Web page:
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Animals That Use Their Sense of Smell to Survive



Category: Big stinker

This cute red beetle with its black dots that are so fun to count has a nasty side. If they are disturbed, ladybugs produce smelly chemicals from their knees! They want to show predators that they would taste awful. As this approach obviously works, there are a few copycats: beetles that “dress up” in black and red even though they’re not poisonous.


Ladybug Ladybug - Photo: Christian Mueller/Shutterstock


Skung Frog

Category: Big stinker

Skunk frog nearby? Stay away!The Venezuelan skunk frog is the stinkiest frog in the world. When it feels threatened, it produces a slime that smells strongly of sweat. This frog is so rare that it hasn’t been seen since the ‘90s. But maybe someone has smelled one.




Category: Big stinker (who knew?)

A stink that travels 2.4 miles (4 km)? No problem! Skunks spray their stinky liquid into their enemies’ eyes. The potion is so powerful that it can even blind animals and humans (temporarily). Tip: never get closer than 19.6 feet (6 meters) to a skunk, as they can’t spray any further. If your clothing gets spray on it, please throw it away. Unless you want people to be able to smell you from 4 kilometers way (“Oh look, there he is.....urghhh”). The smell is like a combination of garlic, sweat and burned rubber.

Skunk Skunk - Photo: James Coleman/Shutterstock


Dwarf Boa

Category: Horrible Stinker

“I’m dead and smell like it” The Cuban dwarf boa should try its luck in Hollywood. When in danger, this acting snake bursts blood vessels so that it bleeds from its mouth and nose. It then emits a smell that stinks like rotting flesh. And just like that, the appetite is gone.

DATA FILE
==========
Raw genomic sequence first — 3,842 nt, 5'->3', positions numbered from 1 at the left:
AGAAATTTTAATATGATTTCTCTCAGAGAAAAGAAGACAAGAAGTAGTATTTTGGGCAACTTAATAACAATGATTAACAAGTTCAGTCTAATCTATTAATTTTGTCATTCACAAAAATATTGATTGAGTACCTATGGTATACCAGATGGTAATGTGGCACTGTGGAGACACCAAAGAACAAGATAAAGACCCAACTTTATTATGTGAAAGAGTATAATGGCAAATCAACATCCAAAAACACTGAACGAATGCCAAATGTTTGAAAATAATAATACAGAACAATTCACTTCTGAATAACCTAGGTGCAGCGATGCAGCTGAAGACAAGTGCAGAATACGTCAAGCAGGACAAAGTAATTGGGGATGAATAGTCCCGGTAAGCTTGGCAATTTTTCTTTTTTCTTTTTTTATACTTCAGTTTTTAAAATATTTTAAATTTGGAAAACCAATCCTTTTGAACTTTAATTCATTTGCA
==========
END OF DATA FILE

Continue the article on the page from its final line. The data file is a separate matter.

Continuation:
Giant Emperor Moth

Category: Keen smeller

“Ah, there you are, honey!” The male emperor moth is a butterfly and a passionate sniffer that can smell his fair lady from 11 km away. Just one scent molecule is enough.

Giant Emperor Moth Giant Emperor Moth - Photo: Dmytro Pylypenko/Shutterstock



Category: Keen smeller

Weird! Being able to smell illnesses - sounds crazy, right? Some animals can. And these animals are among us: Dogs! If you train them, they can smell a single grain of salt in 10,000 tons of chips. And it seems they can even sniff out cancer. But training is very complicated and their success rate unclear.



Category: Keen smeller

Did you know that fish can smell too? Young salmon swim from the river to the sea at the age of 1-3. As soon as they grow up, they return. Of course, it’s useful to have some clues about where your home river is. But salmon have no idea where they’re going. They can smell their home rivers from several kilometers away. By the way: eels, sharks and whales can smell as well.

Salmon Salmon - Photo: bikeriderlondon/Shutterstock



Category: Keen smeller

Tick tock. Tick tock. Rats are often treated unfairly. Even though they’re intelligent and even feel empathy, they are about as popular as cockroaches. They can even smell better than dogs. They can even smell explosives and help people remove land mines.



Category: Keen smeller

Need a water diviner? Without water, most animals are done for. To find water in nature, lots of animals rely on their senses of smell. Elephants can smell it over several kilometers - even though water doesn’t really smell to us humans.

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